Marketing qualified leads (MQLs) are not just about getting a list of people your company should be focusing on selling to. They should be able to qualify under a number of criteria that could be further converted to sales qualified leads (SQL). Without a well-done MQL, marketing’s generated leads would only crowd the marketing funnel, which would lead to even more problems down the line.
And this is where the misalignment starts between sales and marketing, which runs rampant in a number of companies, especially in B2B businesses.
Arguably it is difficult to qualify MQLs in the lead generation process because being at the top of the sales funnel, marketing needs to be the first to narrow down the leads, which come from a broad spectrum of touch points. But when done right, MQLs can lift a huge weight off sales as they become aligned and time, resources, and effort are better allocated where there is a higher rate of being closed.
Why MQLs are Important to Lead Generation
So why can’t marketing just generate leads and pass on to sales?
We all know that in business, quality trumps quantity. Quantity means a lot of work, but the question comes down to how much of that work time and effort is wasted? In this case, the company’s ROI is going to suffer, which is bad news for any company.
For leads to become MQLs, they should be considered as, qualified by a clear set of criteria by the company. This usually involves engaging with marketing collateral that help potential customers learn more about the company or their offerings. These may include:
- Downloading reading materials and other web content
- E-mail sign ups from campaigns
- Signing up for courses, webinars, and other educational offers
- Contacting the company for a product demo
- Putting items in shopping carts whether or not a purchase occurred at that moment
But of course, companies can have a variety of criteria other than those stated above. It is entirely up to the sales and marketing to come up with a set of criteria that is aligned with company goals and targets.
And because these leads are highly targeted, it means that those that pass the criteria are in a readier state to buy, helping the sales and marketing team be more efficient in their jobs. This translates to higher ROI, which helps the company grow.
This is a highly important step in the marketing funnel as only 22% of businesses are satisfied with their conversion rates. And with 70% citing the need for higher quality leads during the lead generation process, it is a glaring fact that MQLs are more important than companies may think.
The Benefits of Implementing MQLs
When companies implement MQLs in their overall lead generation strategy, teams can be rewarded with making more sales with less effort, making all stakeholders happy. It means that you can close deals faster and with more efficiency that could put you ahead of the competition. Among the benefits are less wasted time and effort, improved workloads, better alignment between departments, improved content marketing, and priority qualification.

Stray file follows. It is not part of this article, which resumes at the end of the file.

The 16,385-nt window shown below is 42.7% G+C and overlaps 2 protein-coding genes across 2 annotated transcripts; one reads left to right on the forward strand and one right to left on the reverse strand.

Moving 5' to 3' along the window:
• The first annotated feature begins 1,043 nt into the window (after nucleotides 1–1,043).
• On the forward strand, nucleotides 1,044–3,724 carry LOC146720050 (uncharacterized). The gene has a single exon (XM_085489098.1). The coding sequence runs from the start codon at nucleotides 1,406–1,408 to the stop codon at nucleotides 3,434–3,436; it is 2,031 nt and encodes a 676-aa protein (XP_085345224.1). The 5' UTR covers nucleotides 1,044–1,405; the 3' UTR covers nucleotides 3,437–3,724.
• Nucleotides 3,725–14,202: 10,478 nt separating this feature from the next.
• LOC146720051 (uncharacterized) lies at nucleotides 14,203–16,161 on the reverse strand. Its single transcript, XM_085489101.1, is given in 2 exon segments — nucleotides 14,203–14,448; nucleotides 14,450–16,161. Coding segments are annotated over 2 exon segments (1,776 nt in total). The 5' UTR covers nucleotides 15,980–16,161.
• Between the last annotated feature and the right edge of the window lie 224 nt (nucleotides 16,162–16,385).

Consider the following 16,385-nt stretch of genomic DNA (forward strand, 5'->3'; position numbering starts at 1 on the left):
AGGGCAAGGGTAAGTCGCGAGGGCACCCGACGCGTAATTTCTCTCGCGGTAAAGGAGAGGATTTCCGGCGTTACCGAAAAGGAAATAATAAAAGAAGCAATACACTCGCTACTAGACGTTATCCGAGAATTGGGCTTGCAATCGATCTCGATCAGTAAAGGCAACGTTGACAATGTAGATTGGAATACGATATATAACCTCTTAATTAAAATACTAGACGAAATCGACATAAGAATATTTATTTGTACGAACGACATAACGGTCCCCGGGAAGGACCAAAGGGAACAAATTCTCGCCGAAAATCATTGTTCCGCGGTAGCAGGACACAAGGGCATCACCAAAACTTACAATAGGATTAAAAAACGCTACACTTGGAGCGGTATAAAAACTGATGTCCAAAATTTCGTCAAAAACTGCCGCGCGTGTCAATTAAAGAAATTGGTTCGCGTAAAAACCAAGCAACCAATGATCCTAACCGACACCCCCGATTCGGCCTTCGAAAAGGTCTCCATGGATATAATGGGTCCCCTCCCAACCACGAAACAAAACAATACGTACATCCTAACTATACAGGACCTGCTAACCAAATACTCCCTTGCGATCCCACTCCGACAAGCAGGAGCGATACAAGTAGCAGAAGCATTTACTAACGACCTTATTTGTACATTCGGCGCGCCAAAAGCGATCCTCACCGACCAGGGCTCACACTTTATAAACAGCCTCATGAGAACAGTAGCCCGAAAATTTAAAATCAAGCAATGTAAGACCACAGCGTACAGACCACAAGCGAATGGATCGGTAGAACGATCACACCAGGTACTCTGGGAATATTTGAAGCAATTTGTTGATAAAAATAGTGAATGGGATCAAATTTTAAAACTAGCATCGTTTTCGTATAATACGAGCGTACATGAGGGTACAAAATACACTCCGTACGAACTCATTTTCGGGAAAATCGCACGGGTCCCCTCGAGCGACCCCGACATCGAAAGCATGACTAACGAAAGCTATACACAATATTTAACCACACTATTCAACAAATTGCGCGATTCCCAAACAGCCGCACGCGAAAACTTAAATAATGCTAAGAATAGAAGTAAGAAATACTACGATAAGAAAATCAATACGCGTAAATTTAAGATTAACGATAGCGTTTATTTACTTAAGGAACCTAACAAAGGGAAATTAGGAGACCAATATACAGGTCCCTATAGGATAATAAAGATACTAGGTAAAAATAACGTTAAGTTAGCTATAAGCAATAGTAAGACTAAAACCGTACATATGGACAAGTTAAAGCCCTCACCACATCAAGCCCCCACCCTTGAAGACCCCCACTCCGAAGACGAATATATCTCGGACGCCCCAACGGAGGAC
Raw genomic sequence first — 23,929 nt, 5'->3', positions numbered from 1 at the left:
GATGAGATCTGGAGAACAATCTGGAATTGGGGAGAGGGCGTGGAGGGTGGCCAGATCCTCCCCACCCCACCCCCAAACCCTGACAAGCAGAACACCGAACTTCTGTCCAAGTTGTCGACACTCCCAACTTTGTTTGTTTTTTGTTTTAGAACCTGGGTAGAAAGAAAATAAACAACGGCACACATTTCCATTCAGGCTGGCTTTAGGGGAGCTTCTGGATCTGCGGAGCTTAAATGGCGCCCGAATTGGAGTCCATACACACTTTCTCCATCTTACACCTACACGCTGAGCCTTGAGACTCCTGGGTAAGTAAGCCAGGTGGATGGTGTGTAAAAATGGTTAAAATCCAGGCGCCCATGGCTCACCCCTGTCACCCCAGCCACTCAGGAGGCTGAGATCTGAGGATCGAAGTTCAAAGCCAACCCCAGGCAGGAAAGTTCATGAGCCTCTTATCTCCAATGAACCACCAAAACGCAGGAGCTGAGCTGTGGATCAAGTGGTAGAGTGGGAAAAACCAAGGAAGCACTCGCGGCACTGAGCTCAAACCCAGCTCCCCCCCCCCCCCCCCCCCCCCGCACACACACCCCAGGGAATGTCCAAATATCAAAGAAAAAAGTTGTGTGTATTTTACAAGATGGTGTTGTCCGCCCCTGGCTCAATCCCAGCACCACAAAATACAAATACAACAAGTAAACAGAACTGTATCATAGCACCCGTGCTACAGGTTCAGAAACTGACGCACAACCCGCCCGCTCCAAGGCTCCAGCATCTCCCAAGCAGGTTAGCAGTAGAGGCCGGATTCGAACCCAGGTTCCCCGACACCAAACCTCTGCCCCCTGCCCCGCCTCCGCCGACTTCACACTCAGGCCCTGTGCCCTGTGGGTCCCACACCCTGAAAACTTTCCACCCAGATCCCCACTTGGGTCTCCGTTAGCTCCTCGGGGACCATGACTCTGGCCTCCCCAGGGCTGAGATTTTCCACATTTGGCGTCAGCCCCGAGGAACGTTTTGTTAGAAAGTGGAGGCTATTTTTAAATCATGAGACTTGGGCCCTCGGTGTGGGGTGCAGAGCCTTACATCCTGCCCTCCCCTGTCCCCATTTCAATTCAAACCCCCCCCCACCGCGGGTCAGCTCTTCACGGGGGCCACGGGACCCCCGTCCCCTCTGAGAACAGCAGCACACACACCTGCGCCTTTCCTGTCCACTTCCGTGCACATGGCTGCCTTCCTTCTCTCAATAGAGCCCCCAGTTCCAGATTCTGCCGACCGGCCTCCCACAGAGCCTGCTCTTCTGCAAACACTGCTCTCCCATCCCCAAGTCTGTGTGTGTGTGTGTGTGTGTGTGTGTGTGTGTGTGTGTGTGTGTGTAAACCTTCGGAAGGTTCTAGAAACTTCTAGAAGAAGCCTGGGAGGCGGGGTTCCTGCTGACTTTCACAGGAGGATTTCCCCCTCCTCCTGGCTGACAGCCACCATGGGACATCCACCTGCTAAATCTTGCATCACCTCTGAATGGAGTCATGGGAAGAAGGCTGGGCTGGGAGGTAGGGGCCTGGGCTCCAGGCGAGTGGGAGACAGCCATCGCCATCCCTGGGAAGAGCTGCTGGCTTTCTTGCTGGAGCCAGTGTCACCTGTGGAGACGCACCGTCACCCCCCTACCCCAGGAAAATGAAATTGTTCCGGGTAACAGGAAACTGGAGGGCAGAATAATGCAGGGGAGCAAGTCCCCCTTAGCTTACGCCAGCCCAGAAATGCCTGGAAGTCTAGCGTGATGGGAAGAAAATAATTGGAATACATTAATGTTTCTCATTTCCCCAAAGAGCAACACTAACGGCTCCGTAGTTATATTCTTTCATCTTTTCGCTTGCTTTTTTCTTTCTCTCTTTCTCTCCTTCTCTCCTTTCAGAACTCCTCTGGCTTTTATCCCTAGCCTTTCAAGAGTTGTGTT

Less Wasted Time and Effort
Companies that employ MQLs are definitely ahead when it comes to a more efficient sales process. MQLs gives sales more opportunities to close deals.
Businesses are all about efficiency—including workload efficiency. Companies don’t want to spend on man-hours pursuing bad leads and creating more unnecessary workload for everyone involved.
Better Alignment Between Departments
It is no secret that sales and marketing teams often have a clash when they are not aligned resulting in both parties getting frustrated with their work and with one another. With MQLs, smoother communications and work processes formed creates a better relationship especially when marketing passes on easier leads to sales.
Improved Content Marketing
Marketing benefits greatly from the process of gaining MQLs because it gives them a better understanding of who responds to what and how. This increases the ROI from any lead nurturing activities they undertake.
Companies that use MQLs help marketing and sales teams understand where they should put in more effort, resources, and attention.
MQLs may be challenging to pursue for marketers, but it’s worth the effort considering the benefits that it brings to the company. Considering that MQLs are a collaborative effort with the sales team and can even be automated, businesses can only stand to gain by having a good MQL in place.
Every company has a different set of guidelines on what they consider an MQL, so it’s good to test a combination of strategies to see what best suites your needs. Download our free whitepaper, “Strategically Managing MQLs,” to learn more.
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